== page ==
More families now opting for SUVs
Self image and safety behind surgeSOPHIE SPEER
What do you think of SUVs?
Sports utility vehicles have become the favourite family car, according to figures from the Transport Agency.
Almost one in three new-car purchases in 2011 was an SUV, giving them the largest segment of the market.
The growth in SUV sales has come at the expense of big family cars which, in less than a decade, have gone from being the largest segment of the market to the smallest.
Motor Trade Association marketing manager Ian Stronach said the findings were intriguing given that fuel costs and environmental issues were rising.
People were choosing SUVs for safety and lifestyle reasons: "It's a perception, or self-image ... people like to see themselves in a sportier mode.
"SUVs are the balance between urban chic and rugged individualism. They are the new family transport."
Fairfax motoring editor Dave Moore said developments in fuel efficiency meant many SUVs now had a smaller carbon footprint than many large cars.
"These days it's possible to buy an [SUV] which has a superior fuel economy and smaller carbon footprint than even a family sedan or hatchback."
Environment Minister Nick Smith said an SUV with seven people in it was more efficient than a small car with a single occupant.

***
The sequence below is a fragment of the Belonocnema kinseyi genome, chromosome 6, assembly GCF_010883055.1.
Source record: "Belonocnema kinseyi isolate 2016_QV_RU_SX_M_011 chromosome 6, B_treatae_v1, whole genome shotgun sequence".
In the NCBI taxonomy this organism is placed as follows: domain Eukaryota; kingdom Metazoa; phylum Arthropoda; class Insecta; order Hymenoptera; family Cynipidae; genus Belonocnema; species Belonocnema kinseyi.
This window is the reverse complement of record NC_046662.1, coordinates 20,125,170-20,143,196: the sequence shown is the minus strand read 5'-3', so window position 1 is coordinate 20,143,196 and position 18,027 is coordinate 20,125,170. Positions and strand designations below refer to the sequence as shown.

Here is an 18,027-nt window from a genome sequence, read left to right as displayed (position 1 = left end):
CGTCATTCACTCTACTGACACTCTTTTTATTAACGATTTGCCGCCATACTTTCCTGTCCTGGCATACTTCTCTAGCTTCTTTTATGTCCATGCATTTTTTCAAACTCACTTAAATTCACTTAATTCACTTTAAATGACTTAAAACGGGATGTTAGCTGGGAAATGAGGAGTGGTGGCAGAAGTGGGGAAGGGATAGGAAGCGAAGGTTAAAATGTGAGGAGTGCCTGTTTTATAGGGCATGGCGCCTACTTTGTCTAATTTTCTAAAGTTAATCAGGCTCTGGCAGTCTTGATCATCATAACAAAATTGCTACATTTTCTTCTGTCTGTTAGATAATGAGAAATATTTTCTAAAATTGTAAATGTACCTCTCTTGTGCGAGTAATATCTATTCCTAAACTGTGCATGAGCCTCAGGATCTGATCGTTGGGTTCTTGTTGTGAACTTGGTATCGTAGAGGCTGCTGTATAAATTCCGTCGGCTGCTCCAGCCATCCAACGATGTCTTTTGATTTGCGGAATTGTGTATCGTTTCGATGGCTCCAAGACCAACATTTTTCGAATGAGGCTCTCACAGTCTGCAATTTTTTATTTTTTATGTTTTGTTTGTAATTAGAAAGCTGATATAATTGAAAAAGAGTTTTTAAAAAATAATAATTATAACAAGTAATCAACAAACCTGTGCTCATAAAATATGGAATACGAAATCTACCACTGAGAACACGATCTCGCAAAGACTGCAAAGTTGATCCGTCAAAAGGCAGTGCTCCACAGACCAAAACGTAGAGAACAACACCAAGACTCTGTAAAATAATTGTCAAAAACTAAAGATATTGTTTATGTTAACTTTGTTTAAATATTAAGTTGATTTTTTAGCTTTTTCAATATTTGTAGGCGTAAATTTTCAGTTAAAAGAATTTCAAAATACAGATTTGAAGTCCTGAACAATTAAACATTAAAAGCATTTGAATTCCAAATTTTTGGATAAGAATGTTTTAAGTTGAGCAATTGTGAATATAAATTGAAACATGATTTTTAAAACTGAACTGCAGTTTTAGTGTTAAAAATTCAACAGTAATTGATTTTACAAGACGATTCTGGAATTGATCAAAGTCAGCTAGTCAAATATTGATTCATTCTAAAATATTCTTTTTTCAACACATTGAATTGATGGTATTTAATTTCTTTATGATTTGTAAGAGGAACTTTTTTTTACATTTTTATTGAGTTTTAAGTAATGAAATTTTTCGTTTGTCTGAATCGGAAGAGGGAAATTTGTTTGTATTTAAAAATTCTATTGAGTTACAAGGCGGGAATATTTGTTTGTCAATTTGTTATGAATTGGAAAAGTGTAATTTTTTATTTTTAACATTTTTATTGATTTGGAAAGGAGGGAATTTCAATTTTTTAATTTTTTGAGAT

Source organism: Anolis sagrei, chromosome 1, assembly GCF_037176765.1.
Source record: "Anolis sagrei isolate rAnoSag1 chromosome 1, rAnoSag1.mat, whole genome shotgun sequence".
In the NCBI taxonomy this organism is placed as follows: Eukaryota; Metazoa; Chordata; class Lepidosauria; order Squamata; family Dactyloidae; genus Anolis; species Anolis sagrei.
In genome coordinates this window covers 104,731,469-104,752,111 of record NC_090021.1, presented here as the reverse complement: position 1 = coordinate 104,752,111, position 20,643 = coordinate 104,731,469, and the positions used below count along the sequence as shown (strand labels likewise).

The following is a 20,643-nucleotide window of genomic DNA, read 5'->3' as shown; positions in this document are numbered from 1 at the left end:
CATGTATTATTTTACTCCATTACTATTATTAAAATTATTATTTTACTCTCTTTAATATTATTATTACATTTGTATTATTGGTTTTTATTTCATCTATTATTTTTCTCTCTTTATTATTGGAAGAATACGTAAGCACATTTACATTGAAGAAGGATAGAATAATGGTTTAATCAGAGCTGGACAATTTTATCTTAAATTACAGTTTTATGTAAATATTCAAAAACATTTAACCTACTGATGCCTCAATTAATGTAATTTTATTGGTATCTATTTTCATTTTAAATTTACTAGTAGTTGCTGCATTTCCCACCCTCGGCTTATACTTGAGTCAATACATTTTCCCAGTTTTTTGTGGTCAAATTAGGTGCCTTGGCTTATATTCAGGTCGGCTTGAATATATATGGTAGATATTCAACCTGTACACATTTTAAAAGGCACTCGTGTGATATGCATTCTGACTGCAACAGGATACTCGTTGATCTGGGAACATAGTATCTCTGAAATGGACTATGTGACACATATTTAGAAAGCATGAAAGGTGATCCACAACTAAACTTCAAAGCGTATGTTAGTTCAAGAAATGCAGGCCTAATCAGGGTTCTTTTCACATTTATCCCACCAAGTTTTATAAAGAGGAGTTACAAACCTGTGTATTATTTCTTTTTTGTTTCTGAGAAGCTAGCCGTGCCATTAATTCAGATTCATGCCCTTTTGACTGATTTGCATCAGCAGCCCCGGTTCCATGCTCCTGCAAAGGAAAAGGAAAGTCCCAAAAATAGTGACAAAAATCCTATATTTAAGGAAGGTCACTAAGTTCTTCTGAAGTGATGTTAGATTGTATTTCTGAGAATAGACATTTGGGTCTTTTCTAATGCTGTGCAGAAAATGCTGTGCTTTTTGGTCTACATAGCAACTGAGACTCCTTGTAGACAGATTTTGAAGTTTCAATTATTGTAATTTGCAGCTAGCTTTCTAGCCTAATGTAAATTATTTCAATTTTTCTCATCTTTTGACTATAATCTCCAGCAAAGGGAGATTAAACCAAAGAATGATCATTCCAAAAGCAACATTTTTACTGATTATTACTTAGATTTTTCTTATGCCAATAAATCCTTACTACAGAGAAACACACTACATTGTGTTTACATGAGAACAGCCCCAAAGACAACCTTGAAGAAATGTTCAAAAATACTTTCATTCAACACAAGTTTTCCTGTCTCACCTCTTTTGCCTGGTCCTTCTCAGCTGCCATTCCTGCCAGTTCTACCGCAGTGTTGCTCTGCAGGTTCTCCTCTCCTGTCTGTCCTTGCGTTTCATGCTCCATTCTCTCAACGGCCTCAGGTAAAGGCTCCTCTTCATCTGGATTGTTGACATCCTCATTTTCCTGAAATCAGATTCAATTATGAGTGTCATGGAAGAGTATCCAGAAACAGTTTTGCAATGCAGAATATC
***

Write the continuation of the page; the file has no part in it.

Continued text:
"It's pleasing the SUV market is quite focused on fuel efficiency and has improved considerably over the last five years," he said.
Green Party transport spokeswoman Julie Anne Genter said people often felt they were getting a better deal when buying an SUV instead of a car, but in the long term the benefits waned with higher running costs.
Consumers needed to be aware of fuel economy.
"Petrol prices are up and expected to continue to rise."
Auckland University sociology lecturer Steve Matthewman said the rise in SUVs could be attributed to people's desire to have the new big thing. "The bigger, flasher, better your car, the bigger, flasher, better you are."
Although SUVs made up the biggest segment of the market, no individual SUV featured in the top five best-selling models last year, with the Toyota Corolla the most popular, ahead of the Suzuki Swift.
In 2011, 29 per cent of sales were SUVs, up from 26 per cent in 2010, while large cars made up just 9 per cent of sales.
Mr Stronach said the trend toward SUVs was an international one throughout developed countries.
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